Why do the Loess Hills of Iowa need to be farmed in terraces?

Soil formed in loess, or wind-blown silt, is great for farming. Its soft texture contributes to its productivity, but also increases its susceptibility to erosion. To combat this issue, farmers implement many practices to ensure vulnerable soils are protected from wind, water, and gravity. Let’s dig into this substance called loess, and explore the Loess Hills of the Midwestern United States.

green terraces of loess soil in Iowa
Terracing fields of loess soil in Iowa helps reduce erosion and make the best use of this very fertile soil. Credit: SV Fisk

Contrary to popular belief, the state of Iowa is not flat! Iowans and those who have visited can attest to this fact. Minus flood plains, Iowa’s landscape is comprised of numerous rolling hills and bluffs of various geologic origins. The Loess Hills (pronounced “luss”) are a particularly stunning set of steep, rippled bluffs that erupt unexpectedly from adjacent lowlands. Few similar landforms exist in the world, making the Loess Hills a hidden gem and a source of pride to those who live amongst them.

This rare formation is identified as a narrow 200-mile strip of land that snakes along the western edge of the Missouri River flood plain. Its northern extent is in the middle of Iowa’s western border and stretches south into northwestern Missouri. The most dramatic landscape features, found closest to the river, include 60-200+ foot tall hills with near-vertical faces of exposed sediment. Further east of the river, the landscape quickly transitions to more dampened, soft rolling hills.

Infographic showing loess hill formation
Silt is an essential “ingredient” in creating loess formations. Unvegetated landscapes such as glacial outwash plains, bare shales and siltstones, and deserts are major examples.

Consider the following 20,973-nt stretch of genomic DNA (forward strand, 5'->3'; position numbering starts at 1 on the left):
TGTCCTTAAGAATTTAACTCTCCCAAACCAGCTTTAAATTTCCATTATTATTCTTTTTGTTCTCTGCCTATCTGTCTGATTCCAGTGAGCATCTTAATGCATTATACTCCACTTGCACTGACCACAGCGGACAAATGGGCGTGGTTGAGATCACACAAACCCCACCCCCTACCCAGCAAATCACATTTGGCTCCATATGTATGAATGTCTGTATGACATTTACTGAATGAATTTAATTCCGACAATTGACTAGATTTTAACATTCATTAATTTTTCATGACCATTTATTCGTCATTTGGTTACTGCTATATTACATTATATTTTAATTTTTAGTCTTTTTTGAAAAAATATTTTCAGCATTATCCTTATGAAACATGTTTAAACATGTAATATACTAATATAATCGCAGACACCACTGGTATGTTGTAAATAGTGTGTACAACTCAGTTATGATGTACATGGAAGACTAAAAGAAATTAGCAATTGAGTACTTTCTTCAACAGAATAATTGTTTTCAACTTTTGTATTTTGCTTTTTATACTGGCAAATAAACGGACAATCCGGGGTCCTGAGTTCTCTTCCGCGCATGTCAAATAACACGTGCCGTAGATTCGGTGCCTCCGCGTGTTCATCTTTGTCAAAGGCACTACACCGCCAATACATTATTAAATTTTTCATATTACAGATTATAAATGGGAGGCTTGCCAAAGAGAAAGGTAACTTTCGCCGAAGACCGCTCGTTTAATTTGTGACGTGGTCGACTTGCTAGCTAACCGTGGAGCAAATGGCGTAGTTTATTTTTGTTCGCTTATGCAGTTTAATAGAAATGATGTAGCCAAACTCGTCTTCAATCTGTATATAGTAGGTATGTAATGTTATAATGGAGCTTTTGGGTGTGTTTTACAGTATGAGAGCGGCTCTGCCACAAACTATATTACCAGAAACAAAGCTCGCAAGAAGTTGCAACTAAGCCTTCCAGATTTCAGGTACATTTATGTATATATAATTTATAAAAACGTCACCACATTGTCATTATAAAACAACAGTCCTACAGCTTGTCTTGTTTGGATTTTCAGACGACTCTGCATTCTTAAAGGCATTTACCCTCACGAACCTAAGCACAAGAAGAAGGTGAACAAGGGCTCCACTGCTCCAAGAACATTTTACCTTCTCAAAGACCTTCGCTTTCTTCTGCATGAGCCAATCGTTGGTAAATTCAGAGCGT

The material that makes up these hills – loess – is defined as silt that has been transported and deposited by wind. It is often pale brown or blonde in color, and has the texture of flour. The German word ‘löss’, from which its name was derived, translates to “loose”. Indeed, loess deposits are light and easy to dig into. (To read more about different particle sizes of soils read What is the connections between sports and soil or How does water move through soil?)

An essential ingredient in the recipe for loess deposits is a silt source. Unvegetated landscapes such as glacial outwash plains, bare shales and siltstones, and deserts are major examples. The Loess Hill’s silt deposits of western Iowa and Missouri came from the wide barren floodplain of the Missouri River valley. Geologists determined the silt was deposited during the last two North American Glacial advances.

As winds move across barren lands, fine-textured sediments erode from the earth and lift into the air. Airborne sediments move with currents for as long as the wind energy is great enough to hold them. When wind energy does decline, the largest/heaviest loess particles are the first to drop back to the ground. The finest textured materials instead can be carried hundreds of kilometers from their original source before falling out of the air. (To read about an area that is continuously rebuilt by wind erosion, read this blog post about Great Sand Dunes National Park).